• a new hatch to address the Apollo I fire. This was a considerable risk, but had also been thoroughly tested.
    • a docking mechanism to dock with the lunar module. This wouldn't even be used until Apollo 9.
    • the outer surface was aluminized Kapton, instead of painted white.
    • the covers of the scimitar antennas were proven unnecessary and were deleted.
    • more connections were added to the umbilical.
    • there was a slight rearrangement of the RCS engines.
    • the flight computer was hardwired rather than plug-in, which actually improved reliability.
  • Service module. If something happened during TLI, this had the engine that would get the astronauts home. Like the CM, there were 5 unmanned Block I flights and the manned Apollo 7 Block II flight. Major differences between Block I and Block II:

    • some changes in tank geometries.
    • relocation of some fuel cells and their tanks.
    • radiator panels were moved to different sectors.
    • different paint job. However, this was the first flight with a high-gain (dish) antenna. The omnidirectional antenna had been used on previous flights and could be used as a backup.
  • Lunar module. A non-functional test article (LTA-B) was present on Apollo 8 to simulate its weight, center of mass, and structure. A full-fledged LM wouldn't be necessary until Apollo 9, and one had been tested in Earth orbit anyway on the unmanned Apollo 5 flight.

  • Saturn-Apollo adapter. This is conical part that covers the LM. Previously flown on Apollo 4 and 6, so Apollo 8 was its third mission. Not really an issue until Apollo 9 practiced docking and extraction.

  • Instrument unit. This controls the Saturn V stages. There were 13 launches before Apollo 8.

  • Saturn S-IVB third stage. This was the stage that actually did the TLI, but it had a successful history. Flew 4 unmanned missions as a Saturn IB second stage, 1 manned mission (Apollo 7) as a Saturn IB second stage, and 2 unmanned missions as a Saturn V third stage.

  • Saturn S-II second stage. Apollo 8 was the third flight. In an emergency, either the launch escape tower or the SM would be used for an abort. Discarded before TLI.

  • Saturn S-IC first stage. Apollo 8 was the third flight. Failure would result in an abort using the launch escape tower. Discarded before TLI.

  • Kennedy Space Center. Not really a factor for TLI, but future readers may reference this answer regarding Apollo 8 firsts. Apollo 8 was the first-ever manned mission to launch from Kennedy Space Center. It was also the first manned mission to be assembled in the Vehicle Assembly Building, the first manned spacecraft assembled or launched from a mobile launch platform, the first manned spacecraft to use the crawlerway, and the first manned launch from pad 39A. Note that each of these milestones had already been tested on the unmanned Apollo 4 and 6 flights. All previous manned missions (Mercury, Gemini, the Apollo 1 fire, and Apollo 7) were at the adjacent Cape Canaveral Air Force Station.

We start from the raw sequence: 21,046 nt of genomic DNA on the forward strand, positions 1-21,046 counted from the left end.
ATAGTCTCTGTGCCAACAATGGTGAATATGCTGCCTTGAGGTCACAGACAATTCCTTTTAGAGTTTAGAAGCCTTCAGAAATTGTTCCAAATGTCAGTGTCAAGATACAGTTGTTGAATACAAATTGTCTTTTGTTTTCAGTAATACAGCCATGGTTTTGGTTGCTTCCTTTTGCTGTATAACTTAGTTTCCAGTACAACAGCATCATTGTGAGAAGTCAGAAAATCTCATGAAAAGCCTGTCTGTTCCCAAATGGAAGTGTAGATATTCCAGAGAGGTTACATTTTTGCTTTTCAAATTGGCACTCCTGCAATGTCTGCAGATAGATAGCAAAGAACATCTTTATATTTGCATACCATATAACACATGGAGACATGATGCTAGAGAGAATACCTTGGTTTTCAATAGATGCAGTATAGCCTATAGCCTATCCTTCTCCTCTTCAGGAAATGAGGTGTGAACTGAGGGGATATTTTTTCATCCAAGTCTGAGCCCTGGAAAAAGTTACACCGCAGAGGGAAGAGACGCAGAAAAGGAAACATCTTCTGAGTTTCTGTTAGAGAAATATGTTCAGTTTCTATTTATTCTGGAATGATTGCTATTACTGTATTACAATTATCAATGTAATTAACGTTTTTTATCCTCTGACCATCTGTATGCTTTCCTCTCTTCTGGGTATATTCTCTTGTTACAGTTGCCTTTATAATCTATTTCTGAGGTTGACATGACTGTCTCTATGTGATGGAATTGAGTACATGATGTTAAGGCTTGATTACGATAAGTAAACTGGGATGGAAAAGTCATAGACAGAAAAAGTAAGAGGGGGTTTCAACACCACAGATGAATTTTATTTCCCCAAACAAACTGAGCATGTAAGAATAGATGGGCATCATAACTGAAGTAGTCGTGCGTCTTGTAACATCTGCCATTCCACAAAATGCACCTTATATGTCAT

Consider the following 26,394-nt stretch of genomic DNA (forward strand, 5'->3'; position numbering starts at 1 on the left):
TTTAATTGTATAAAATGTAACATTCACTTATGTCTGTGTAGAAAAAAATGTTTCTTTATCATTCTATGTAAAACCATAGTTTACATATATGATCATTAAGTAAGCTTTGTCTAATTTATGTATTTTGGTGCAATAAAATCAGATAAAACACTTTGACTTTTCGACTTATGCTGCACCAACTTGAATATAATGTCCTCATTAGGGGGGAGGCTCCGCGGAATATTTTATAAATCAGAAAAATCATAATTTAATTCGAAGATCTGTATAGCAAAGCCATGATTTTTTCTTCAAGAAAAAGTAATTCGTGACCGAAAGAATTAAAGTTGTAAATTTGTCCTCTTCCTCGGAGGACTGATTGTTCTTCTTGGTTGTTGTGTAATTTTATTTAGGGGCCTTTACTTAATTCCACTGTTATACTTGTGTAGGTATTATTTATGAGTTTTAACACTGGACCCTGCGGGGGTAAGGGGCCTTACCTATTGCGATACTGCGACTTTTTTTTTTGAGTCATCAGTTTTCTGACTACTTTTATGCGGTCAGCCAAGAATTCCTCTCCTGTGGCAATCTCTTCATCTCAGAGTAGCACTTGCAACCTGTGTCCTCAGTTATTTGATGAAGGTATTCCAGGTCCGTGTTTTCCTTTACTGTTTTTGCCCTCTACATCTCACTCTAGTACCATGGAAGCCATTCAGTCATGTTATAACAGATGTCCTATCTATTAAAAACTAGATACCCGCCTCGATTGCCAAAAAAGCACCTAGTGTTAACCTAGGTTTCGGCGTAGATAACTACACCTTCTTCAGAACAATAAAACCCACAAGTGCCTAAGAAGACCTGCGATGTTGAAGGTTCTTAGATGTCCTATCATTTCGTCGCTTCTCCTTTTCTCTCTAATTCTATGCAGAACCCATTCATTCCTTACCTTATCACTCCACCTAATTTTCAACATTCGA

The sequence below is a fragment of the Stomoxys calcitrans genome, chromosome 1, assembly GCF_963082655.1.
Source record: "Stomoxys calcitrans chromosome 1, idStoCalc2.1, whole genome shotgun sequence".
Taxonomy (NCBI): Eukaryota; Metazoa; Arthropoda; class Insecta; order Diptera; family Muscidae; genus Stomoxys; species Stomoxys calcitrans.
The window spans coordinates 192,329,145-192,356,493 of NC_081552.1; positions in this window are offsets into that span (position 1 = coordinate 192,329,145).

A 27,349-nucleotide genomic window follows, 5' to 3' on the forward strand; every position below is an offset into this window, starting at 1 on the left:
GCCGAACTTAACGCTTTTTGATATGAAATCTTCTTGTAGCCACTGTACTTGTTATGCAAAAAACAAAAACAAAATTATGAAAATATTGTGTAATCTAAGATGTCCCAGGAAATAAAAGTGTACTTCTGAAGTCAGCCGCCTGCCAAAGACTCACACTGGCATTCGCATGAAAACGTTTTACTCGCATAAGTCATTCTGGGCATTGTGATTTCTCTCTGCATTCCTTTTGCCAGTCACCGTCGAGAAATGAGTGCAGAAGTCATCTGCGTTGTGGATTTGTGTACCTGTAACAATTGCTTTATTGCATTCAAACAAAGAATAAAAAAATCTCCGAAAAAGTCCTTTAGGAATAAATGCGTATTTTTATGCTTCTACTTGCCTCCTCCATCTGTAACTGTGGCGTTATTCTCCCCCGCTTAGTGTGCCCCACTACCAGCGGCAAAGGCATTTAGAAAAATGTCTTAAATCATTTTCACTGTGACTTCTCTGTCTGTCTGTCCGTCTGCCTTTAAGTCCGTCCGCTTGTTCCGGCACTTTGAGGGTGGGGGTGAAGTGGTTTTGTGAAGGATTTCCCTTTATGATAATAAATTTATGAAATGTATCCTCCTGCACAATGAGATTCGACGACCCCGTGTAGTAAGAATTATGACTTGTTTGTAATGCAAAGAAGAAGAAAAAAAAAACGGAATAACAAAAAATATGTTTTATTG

So nearly everything (except the high-gain antenna) had at least one previous successful flight.

  • $\begingroup$ @RussellBorogove: Correct, but there was a boilerplate (LTA-B) in its place to simulate its weight and structure. They didn't do any procedures with it, and it was discarded with the third stage. Is my answer unclear about that? $\endgroup$
    – DrSheldon
    Jul 23, 2019 at 13:25
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    $\begingroup$ Thanks, I edited that part of the answer. $\endgroup$
    – DrSheldon
    Jul 23, 2019 at 13:59
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    $\begingroup$ It would be more accurate to say that the LES had two pad abort tests, three flight abort tests, and an actual abort. A-003 was supposed to be a high-altitude abort test, but when the rocket started to break up in flight, the escape system successfully pulled the boilerplate CM away. $\endgroup$
    – Mark
    Jul 23, 2019 at 21:54
  • $\begingroup$ Good point that the S-IVB had already flown several times on Saturn IBs. $\endgroup$ Jul 24, 2019 at 0:50